1. Mod 5

I am having trouble with this homework question and was hoping someone could help. Cheers

Prove that 5|n(n2-1)(n2=1)

2. Hello,

Look for every possibility of n if 5 divides the product.

Try $n \equiv 0 mod 5$, then $n \equiv 1 mod 5$ and so on

3. Originally Posted by asw-88
I am having trouble with this homework question and was hoping someone could help. Cheers

Prove that $5|n(n^2-1)(n^2+1)$ (at least, I think that's what is meant)
If you multiply out the brackets then you get $5|n^5-n$, which is true by Fermat's little theorem.

4. Hello, asw-88!

Prove that: . $5\,|\,n(n^2-1)(n^2+1)$
Let $N \:=\:n(n^2-1)(n^2+1)$

$n$ must one of five possible forms: . $5k-2,\:5k-1,\:5k,\:5k+1,\:5k+2$

$[1]\;n \,= \,5k-2\!:\;\;N \:=\5k-2)([5k-2]^2-1)([5k-2]^2 + 1)" alt="[1]\;n \,= \,5k-2\!:\;\;N \:=\5k-2)([5k-2]^2-1)([5k-2]^2 + 1)" />
. _ . . . . . . . . . . $=\;(5k+2)(25k^2-20x+3)(25k^2-20k + 5)$
. _ . . . . . . . . . . $= \;(5k+2))(25k^2+20k + 3){\color{red}5}(5k^2 - 4k + 1)$ . . . a multiple of 5

$[2]\;n \,=\,5k-1\!:\;\;N \:=\5k-1)([5k-1]^2-1)([5k-1]^2+1)" alt="[2]\;n \,=\,5k-1\!:\;\;N \:=\5k-1)([5k-1]^2-1)([5k-1]^2+1)" />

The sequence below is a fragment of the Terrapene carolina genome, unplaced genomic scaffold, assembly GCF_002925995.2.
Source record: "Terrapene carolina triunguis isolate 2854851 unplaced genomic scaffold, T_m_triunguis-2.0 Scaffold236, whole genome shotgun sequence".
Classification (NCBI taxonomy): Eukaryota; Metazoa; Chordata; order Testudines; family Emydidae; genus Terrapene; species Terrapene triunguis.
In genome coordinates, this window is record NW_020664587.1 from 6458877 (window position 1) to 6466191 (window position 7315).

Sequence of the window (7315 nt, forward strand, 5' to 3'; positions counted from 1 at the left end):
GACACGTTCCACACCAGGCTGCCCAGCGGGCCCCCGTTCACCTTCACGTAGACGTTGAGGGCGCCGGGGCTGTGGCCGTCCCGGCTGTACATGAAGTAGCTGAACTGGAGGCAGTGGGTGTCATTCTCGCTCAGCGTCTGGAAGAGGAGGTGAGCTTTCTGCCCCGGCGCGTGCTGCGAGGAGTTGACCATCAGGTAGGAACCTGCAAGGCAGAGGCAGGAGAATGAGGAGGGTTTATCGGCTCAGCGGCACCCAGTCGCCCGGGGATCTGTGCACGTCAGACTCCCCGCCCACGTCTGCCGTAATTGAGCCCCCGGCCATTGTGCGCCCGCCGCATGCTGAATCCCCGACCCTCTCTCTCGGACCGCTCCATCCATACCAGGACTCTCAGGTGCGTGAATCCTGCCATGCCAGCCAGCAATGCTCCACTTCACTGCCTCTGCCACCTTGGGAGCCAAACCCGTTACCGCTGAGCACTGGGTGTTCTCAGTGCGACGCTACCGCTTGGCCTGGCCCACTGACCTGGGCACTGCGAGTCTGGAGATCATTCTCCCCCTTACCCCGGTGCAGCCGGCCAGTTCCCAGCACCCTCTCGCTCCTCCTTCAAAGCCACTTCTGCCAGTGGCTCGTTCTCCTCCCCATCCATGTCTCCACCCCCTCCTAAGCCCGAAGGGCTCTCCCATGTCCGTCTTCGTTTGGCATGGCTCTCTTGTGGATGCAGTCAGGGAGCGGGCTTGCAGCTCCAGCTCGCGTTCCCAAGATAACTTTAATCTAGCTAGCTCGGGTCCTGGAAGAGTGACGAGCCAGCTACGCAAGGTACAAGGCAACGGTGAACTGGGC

. . . . . . . . . . . . $= \;(5k-1)(25k^2 - 10k)(25k^2-10k + 2)$
. . . . . . . . . . . . $= \;(5k-1){\color{red}5}k(5k- 2)(25k^2 - 10k+2)$ . . . a multiple of 5

$[3]\;n \,=\,5k\!:\qquad N \:=\5k)([5k]^2 - 1)([5k]^2+1)" alt="[3]\;n \,=\,5k\!:\qquad N \:=\5k)([5k]^2 - 1)([5k]^2+1)" />
. . . . . . . . . . . . $= \;{\color{red}5}k(25k^2 - 1)(25k^2+1)$ . . . a multiple of 5

$[4]\;n\,=\,5k+1\!:\;\;N \;=\;(5k+1)([5k+1]^2-1)([5k+1]^2+1)$
. . . . . . . . . . . . $= \;(5k+1)(25k^2 + 10k)(25k^2+10k + 2)$
. . . . . . . . . . . . $= \;(5k+1){\color{red}5}k(5k + 2)(25k^2 + 10k + 2)$ . . . a multiple of 5

$[5]\;n\,=\,5k+2\!:\;\;N \;=\;(5k+2)([5k+2]^2-1)([5k+2]^2+1)$
. . . . . . . . . . . . $= \;(5k+2)(25k^2 + 20k + 3)(25k^2 + 20k + 5)$
. . . . . . . . . . . . $= \;(5k+2)(25k^2 + 20k+3){\color{red}5}(5k^2 + 4k + 1)$ . . . a multiple of 5

. . . . . . . . . . . . . . . . . Q.E.D.

5. I'm not going to do it, but I suspect it would be relatively simple to do an induction proof of this as well.

-Dan

6. Originally Posted by topsquark
I'm not going to do it, but I suspect it would be relatively simple to do an induction proof of this as well.

-Dan
I'll do the initial condition:
$
5|1^5-1$

$5|0
$

Because I care, I'll even show the next iteration:
$
5|2^5-2$

$5|30
$

The rest of it is almost as easy as this.